“Did you tell the truth?”
The office was filled with toys, small beanbag chairs, and children’s books. Were it not for the very adult desk and bookcase filled with psychotherapy and relationships texts, we could have been in a daycare center or kindergarten classroom.
This was, however, a very serious conversation. I was struggling with the recent loss of some friends, and my therapist (who happens to specialize in children) had just listened to my somewhat sesquipedalian story outlining the events leading to the loss.
“Yes,” I told her. “I was completely honest with them. That is why this hurts. I told the truth, and I had everyone’s best interest in mind.”
I left her office that day feeling much better about myself. She explained to me that any relationship runs its course. Some are long, others short, but they all end. She encouraged me to celebrate what made those relationships good when they were good, mourn for a brief while, then move on. Relationships will come and they will go.
She is right, of course. Relationships do come and go. Very few last a lifetime. And, sometimes they end in tears. I have been through enough friends, lovers, and acquaintances in my lifetime to know that it is the nature of life for people to pass into and out of our lives. But I knew that answer was not enough. In the course of being completely honest, I lost friends. That didn’t seem right to me.
Weeks later, I found myself examining the two questions about truth and intention. As a child, I was taught in sunday school to always tell the truth and to “do unto others…”
The truth part of the lessons seemed pretty black and white. Truth is truth. Anything else is a lie. But the do unto others part always seemed a little vague to me. It still does. It is simple on the surface, but in a given situation, just what do I want done unto me? And now, even telling the truth looks a lot more grey than black and white.
Over the past couple of weeks, I have been watching old episodes of Downton Abbey, and have noticed a pattern among the family and some of the servants living in His Lordship’s manor. They don’t always tell the truth. There is a code among this class as they are presented on PBS. There are certain ways of interacting with each other, and with those of different classes. They have dress codes, expected manners…
Much of the code is superficial. Parts are designed to separate them from those of a lesser class. But part of the code also seems to include honesty. As I sit here thinking back, I cannot recall lies being told between them. Yet, I clearly remember them not telling the truth.
In the episode I watched last night, one of the servants was concerned about the well-being of another who had not been acting herself.
“Is anything the matter?” he asked.
Something was very much the matter. She had just come from the doctor who examined and drained fluid from a lump in her breast. She did not yet know what she was facing, and did not want anyone else to know of her situation until she had confirmation.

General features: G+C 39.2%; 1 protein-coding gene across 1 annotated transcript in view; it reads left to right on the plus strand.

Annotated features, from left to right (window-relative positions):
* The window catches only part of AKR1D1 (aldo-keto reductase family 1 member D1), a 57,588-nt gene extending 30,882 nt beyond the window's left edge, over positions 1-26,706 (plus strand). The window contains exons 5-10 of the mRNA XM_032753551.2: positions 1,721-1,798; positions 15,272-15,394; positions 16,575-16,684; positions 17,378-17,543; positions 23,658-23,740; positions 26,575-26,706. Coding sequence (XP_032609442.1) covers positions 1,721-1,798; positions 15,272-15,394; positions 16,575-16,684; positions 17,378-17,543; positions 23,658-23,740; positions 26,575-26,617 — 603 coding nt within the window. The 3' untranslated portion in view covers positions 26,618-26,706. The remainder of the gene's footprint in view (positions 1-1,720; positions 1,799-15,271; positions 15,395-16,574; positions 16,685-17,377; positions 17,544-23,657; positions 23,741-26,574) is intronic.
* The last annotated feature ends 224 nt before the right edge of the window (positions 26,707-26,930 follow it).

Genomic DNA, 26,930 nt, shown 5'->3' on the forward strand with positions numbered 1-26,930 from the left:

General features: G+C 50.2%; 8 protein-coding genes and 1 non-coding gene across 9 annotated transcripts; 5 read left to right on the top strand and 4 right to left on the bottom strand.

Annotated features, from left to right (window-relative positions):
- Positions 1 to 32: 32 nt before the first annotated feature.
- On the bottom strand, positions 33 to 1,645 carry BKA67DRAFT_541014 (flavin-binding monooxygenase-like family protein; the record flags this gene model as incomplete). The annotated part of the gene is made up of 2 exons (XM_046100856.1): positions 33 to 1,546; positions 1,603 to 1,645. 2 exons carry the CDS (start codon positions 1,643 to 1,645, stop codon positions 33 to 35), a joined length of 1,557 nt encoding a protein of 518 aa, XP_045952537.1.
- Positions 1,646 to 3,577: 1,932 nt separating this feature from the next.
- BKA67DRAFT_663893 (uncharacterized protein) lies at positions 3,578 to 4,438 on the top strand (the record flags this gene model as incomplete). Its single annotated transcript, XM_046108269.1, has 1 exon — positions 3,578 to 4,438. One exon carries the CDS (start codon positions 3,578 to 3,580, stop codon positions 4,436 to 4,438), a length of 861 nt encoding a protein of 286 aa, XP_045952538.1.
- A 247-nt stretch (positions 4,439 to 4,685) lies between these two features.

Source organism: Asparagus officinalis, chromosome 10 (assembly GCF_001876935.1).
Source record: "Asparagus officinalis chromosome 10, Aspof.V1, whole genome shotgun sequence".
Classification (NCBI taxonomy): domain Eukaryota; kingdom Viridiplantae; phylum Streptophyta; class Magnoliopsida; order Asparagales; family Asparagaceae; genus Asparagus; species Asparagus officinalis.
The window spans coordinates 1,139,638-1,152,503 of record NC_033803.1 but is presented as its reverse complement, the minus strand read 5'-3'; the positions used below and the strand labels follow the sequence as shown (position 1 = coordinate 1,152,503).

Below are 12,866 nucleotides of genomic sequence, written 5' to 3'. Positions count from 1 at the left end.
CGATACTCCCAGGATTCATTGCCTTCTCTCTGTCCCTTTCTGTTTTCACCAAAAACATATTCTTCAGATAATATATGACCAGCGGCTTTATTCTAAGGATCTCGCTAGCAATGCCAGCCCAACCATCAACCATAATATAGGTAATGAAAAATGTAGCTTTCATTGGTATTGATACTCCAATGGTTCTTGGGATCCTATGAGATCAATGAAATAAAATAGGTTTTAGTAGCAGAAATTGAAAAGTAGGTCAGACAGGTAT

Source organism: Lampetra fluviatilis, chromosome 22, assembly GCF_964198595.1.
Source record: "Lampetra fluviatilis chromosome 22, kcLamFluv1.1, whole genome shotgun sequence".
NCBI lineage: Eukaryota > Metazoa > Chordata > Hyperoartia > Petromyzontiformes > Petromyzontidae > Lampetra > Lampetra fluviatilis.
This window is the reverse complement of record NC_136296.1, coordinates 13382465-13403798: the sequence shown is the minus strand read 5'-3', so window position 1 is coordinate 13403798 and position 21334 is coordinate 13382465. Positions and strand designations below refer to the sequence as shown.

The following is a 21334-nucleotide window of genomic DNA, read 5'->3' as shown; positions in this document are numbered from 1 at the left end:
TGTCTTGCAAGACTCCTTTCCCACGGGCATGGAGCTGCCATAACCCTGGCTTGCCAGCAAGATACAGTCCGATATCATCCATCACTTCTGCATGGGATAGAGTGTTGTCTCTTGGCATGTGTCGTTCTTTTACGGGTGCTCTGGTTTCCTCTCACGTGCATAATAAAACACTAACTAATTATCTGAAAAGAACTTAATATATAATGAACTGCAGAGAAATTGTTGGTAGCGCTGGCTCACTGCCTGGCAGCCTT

“Good night,” she said, ending the conversation.
She neither lied, nor told the truth.
Granted, she could have told the truth and would not have lost friends as a result, so her situation (aside from the fact that it was fictional) was very different from mine. Nonetheless, she showed great dignity in choosing not to answer.
My most recent loss of friends is not the only such loss I have encountered in the past few years. And in both cases, I told the truth. And, in both cases, I could have said “goodnight.”
A confidante suggested that it might be best to steer people towards an answer, rather than give them an answer. That is what the servant did. By saying “goodnight” a clear implication was sent that, indeed, something was wrong, but that it would not be discussed at that time.
Along with the revered golden rule, we bandy around the notion–usually attributed to the speaker’s mother–that if we have nothing good to say, we should say nothing at all.
This idea, too, seems flawed in its vagueness. What does “good” mean? Is it always “good” to speak the truth? Should we be only complimentary in our speech?
In giving our children hard fast rules about truth and goodness to live by, however well-intended, we run the risk of painting them an unrealistically black and white picture of a very gray world. Perhaps, instead of rules golden or otherwise, we should be asking them questions. What would you do in this situation? What might be the results of saying this or that? When might telling the truth be best substituted with a simple “good night”?
But I am forty-six. I am not a child. I should know better by now. And yet, I find myself surrounded by stuffed animals talking to a child therapist so that I can learn the lessons I failed to learn decades ago.
All this talk of honesty and lessons, rules and questions reminds me of the time I… er…